Live news from Covid: Johnson says he’s ‘soon reconciled’ with the possibility of tighter restrictions; South Korea says it’s curbing the third wave

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Latest updates: UK PM says “we may have to do something in the next few weeks”; on Saturday, South Korea had over 600 new cases.

As part of a massive initiative to speed up the implementation of vaccination, along with lifting limits on delivery in pharmacies and using unoccupied office space as places to administer the vaccine, Tony Blair has called for the creation of “vaccination stations” modelled on polling stations.

Among other initiatives he recommends, Blair also says that there is a need for at least 30,000 additional vaccinators and suggests that a single “covid pass” portal be implemented that would allow any person to easily demonstrate their test status and whether they have been vaccinated. Although it is true that the NHS is making a herculean effort to vaccinate as many people as they have, it is simply not enough,” he said, “By the end of January, when there should be enough vaccine to enable us to do that, we need to at least triple the amount of vaccinations.

The use of a Covid-19 vaccine developed by the Chinese pharmaceutical giant Sinopharm has been approved by the government in Egypt, which is scheduled to begin implementation later in January, the health minister said.

“The Egyptian Medicines Authority on Saturday approved the Chinese Sinopharm vaccine,” Hala Zayed said late Saturday in a statement transmitted by local broadcaster MBC Masr, AFP said.

In December, the first batch of the vaccine was shipped, with more doses anticipated this month.

“The second shipment of this vaccine is expected to arrive in the second or third week of January, and as soon as it arrives, we will start vaccination,” the minister said.

Every batch of the vaccine consists of 50,000 doses, and the ministry announced that medical personnel will be the first community to receive the vaccine.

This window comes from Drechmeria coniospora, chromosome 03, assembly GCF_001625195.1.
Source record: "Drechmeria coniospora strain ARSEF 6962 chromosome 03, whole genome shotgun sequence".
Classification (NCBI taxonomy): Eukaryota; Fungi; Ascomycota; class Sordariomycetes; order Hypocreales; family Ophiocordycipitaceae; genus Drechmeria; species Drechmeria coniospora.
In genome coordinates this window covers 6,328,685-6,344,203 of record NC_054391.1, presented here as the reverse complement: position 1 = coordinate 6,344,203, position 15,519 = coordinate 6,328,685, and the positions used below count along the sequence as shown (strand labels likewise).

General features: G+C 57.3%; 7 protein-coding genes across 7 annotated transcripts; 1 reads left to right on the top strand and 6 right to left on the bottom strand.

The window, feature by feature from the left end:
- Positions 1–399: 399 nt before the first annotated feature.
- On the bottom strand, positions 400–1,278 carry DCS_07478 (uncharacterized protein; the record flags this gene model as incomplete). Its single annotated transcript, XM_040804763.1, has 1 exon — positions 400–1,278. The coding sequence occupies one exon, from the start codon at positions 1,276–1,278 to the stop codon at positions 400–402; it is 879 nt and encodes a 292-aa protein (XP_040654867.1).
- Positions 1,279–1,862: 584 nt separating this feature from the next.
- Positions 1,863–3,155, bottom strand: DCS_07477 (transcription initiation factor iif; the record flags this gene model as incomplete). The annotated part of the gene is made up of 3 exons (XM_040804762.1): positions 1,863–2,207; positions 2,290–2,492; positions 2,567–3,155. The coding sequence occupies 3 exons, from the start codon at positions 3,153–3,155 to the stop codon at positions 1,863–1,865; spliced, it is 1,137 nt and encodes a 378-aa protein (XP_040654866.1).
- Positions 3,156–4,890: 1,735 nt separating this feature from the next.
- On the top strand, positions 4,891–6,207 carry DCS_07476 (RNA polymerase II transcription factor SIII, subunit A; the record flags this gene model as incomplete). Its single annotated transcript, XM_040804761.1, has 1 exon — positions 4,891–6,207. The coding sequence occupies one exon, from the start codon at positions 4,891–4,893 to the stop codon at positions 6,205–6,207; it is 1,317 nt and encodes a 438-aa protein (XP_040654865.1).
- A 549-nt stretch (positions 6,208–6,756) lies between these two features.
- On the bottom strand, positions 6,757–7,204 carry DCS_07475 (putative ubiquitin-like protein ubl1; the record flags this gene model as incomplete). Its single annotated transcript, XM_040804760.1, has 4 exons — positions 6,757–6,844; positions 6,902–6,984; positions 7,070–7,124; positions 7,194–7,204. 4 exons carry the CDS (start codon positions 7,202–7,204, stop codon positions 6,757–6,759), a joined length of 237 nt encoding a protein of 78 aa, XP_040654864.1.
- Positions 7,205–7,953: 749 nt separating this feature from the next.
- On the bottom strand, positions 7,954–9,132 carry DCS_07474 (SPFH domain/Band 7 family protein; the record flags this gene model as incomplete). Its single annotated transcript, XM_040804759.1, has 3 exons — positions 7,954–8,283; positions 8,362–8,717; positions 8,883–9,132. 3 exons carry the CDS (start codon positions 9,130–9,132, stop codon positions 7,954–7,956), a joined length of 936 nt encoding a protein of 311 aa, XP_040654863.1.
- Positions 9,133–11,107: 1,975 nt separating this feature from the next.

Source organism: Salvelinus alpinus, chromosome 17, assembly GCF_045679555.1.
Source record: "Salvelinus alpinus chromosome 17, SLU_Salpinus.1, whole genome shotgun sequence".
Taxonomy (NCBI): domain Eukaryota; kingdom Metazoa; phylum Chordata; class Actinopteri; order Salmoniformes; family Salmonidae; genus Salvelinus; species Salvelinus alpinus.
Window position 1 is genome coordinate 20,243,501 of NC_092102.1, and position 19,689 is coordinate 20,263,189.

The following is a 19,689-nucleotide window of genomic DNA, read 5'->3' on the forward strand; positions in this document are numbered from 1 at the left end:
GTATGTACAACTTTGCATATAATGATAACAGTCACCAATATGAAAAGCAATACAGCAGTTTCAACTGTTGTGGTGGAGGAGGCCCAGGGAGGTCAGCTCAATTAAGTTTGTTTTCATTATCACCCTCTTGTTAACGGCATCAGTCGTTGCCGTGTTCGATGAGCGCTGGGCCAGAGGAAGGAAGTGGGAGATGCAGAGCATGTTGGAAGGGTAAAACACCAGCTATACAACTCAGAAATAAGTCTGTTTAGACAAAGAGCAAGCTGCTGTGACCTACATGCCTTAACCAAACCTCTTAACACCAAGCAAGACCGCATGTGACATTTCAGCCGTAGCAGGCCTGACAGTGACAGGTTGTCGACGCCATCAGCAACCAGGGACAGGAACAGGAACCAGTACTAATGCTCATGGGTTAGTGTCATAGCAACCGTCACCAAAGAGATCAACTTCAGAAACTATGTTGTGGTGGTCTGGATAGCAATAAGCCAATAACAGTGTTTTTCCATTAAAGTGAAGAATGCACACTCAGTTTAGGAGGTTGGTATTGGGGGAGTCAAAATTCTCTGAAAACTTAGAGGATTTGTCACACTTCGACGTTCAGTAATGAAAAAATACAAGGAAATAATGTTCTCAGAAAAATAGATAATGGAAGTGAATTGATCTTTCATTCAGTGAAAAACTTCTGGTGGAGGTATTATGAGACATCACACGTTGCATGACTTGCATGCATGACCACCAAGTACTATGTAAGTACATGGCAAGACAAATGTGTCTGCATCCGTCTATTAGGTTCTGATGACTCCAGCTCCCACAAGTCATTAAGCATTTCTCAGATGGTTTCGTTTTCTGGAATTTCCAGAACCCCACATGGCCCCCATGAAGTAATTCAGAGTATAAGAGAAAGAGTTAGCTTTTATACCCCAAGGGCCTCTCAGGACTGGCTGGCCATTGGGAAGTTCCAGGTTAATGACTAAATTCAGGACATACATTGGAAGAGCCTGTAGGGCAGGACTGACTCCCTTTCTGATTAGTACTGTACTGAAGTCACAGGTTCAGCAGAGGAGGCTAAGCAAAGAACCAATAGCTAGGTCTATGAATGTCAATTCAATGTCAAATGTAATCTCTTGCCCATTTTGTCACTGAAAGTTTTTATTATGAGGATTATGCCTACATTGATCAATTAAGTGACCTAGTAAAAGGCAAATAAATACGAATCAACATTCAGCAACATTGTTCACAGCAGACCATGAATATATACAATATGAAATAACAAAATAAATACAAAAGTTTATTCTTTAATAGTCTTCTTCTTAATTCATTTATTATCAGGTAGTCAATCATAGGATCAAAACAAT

Zayed said Egypt plans to purchase from Sinopharm 40 million doses of the vaccine.

Sinopharm announced Wednesday that there is a 79 percent efficacy rate for one of its vaccines to be administered in China.

The effectiveness of the vaccine is lower than the vaccines produced by Pfizer-BioNTech and Moderna, both of which have more than 90% efficacy rates.

A vaccine developed by AstraZeneca and Oxford University was found to be 70% one-dose effective and 100% two-dose effective.

In the third or fourth week of January, Egypt will also obtain the AstraZeneca/Oxford vaccine, Zayed said, adding that a deal is in the final stages.

Pfizer talks “are also ongoing,” she said.

Marr uses one of Johnson’s favorite Labor critiques – that he still did “the right thing a few weeks too late.”

“People have always said that,” Johnson says. “The retro-spectroscope is a great tool … what we’re doing now is using the tiering system – unfortunately it’s probably going to get more stringent … And we have the prospect of vaccines that come in tens of millions and literally offer people life and hope.”
“On the possibility of a new Scottish independence referendum, he says, “In my experience, referendums are not activities that are especially fun. In the national mood, they don’t have a particularly unifying impact. They can only happen once in a lifetime.” And that’s it, aside from a bit of chest-thumping Brexit.

The decisions that took the United Kingdom to this stage are now revisited by Marr. “The government has taken every possible step we could reasonably take,” Johnson says. “What we could not reasonably have anticipated was the arrival of a new variant of the [virus]that was spreading between 50 and 70 percent faster … Once we understood that, we … took decisive action.”
“Scientific advisors have said all kinds of things at various times, and they don’t agree at all … you could have shut down all transmissions from March, the government could have basically pastored the British economy … but the damage to people’s mental health, the damage to the long-term prospects of young people growing up in this country, the widening of the gap between rich and poor – that would have been colossal.”Scientific advisors have said all kinds of things at different times, and they don’t agree at all… you could have shut down all transmissions from March, the government could have essentially pastoralized the British economy… but the harm to the mental health of people, the harm to the long-term prospects of young people

Johnson says Health Secretary Matt Hancock is taking action to get rid of the highly criticized forms that must be filled out by retired physicians before they can assist with vaccinations. “He characterizes the forms as “ab

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